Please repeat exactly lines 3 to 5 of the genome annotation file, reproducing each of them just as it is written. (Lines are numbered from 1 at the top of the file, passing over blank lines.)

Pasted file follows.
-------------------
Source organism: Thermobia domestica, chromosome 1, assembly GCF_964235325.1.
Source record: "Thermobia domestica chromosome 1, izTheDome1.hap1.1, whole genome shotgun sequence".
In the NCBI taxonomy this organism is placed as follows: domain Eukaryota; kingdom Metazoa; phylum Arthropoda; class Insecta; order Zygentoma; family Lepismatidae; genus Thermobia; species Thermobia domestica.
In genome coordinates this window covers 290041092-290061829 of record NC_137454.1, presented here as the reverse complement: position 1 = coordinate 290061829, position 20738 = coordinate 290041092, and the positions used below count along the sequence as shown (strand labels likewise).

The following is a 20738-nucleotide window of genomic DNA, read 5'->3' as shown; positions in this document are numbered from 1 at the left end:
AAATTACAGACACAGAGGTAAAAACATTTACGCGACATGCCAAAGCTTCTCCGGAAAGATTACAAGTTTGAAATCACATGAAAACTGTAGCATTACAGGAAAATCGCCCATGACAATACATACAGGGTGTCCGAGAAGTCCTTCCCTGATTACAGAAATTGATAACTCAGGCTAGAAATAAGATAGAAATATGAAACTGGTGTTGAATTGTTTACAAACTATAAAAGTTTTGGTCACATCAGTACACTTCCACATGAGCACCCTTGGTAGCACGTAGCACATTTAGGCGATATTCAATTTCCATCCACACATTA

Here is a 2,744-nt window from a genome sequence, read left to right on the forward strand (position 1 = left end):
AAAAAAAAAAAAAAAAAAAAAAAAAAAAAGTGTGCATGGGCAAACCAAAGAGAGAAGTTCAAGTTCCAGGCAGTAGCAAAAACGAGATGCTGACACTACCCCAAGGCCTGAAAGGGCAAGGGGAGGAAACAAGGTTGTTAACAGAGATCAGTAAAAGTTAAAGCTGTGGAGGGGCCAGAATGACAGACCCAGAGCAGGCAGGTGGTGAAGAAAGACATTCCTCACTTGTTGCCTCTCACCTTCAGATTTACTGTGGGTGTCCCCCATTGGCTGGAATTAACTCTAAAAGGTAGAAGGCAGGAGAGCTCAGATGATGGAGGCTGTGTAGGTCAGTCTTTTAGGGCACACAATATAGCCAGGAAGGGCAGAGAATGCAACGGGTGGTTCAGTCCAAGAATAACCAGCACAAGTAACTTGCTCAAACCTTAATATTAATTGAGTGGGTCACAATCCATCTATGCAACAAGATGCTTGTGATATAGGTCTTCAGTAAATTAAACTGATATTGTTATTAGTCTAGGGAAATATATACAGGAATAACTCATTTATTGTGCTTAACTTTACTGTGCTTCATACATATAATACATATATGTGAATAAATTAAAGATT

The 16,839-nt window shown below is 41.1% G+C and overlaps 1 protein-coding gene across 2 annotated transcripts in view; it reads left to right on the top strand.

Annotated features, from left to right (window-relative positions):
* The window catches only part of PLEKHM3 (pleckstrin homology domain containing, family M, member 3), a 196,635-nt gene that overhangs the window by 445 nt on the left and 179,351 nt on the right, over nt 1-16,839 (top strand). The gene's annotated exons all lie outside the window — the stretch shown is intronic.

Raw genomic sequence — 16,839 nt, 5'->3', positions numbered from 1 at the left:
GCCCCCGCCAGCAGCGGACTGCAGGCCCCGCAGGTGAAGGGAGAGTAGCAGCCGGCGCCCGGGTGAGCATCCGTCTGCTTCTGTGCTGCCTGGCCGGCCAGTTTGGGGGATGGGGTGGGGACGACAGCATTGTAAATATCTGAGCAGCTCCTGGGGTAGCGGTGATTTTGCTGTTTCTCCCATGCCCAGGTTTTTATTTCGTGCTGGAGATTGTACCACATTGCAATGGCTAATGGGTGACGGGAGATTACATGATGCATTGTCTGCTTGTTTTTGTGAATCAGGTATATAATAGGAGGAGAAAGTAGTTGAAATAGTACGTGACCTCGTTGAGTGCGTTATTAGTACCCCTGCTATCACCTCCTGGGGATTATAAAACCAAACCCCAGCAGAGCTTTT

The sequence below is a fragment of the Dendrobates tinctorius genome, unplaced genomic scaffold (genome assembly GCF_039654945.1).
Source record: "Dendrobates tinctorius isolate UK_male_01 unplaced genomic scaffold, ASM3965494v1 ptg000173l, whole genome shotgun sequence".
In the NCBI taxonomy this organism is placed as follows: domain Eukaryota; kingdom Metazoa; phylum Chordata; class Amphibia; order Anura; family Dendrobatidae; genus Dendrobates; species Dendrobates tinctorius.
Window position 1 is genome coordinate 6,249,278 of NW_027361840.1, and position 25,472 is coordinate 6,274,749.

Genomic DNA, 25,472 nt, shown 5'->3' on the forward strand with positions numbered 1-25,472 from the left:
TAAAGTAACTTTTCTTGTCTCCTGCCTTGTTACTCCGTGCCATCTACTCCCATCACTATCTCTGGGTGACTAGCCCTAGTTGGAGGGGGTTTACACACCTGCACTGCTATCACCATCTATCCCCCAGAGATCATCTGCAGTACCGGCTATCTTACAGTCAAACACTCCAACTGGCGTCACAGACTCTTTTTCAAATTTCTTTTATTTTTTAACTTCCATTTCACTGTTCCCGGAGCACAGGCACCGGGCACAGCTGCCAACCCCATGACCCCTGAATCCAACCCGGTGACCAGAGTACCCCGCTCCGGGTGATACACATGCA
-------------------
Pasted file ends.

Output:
In the NCBI taxonomy this organism is placed as follows: domain Eukaryota; kingdom Metazoa; phylum Arthropoda; class Insecta; order Zygentoma; family Lepismatidae; genus Thermobia; species Thermobia domestica.
In genome coordinates this window covers 290041092-290061829 of record NC_137454.1, presented here as the reverse complement: position 1 = coordinate 290061829, position 20738 = coordinate 290041092, and the positions used below count along the sequence as shown (strand labels likewise).

The following is a 20738-nucleotide window of genomic DNA, read 5'->3' as shown; positions in this document are numbered from 1 at the left end: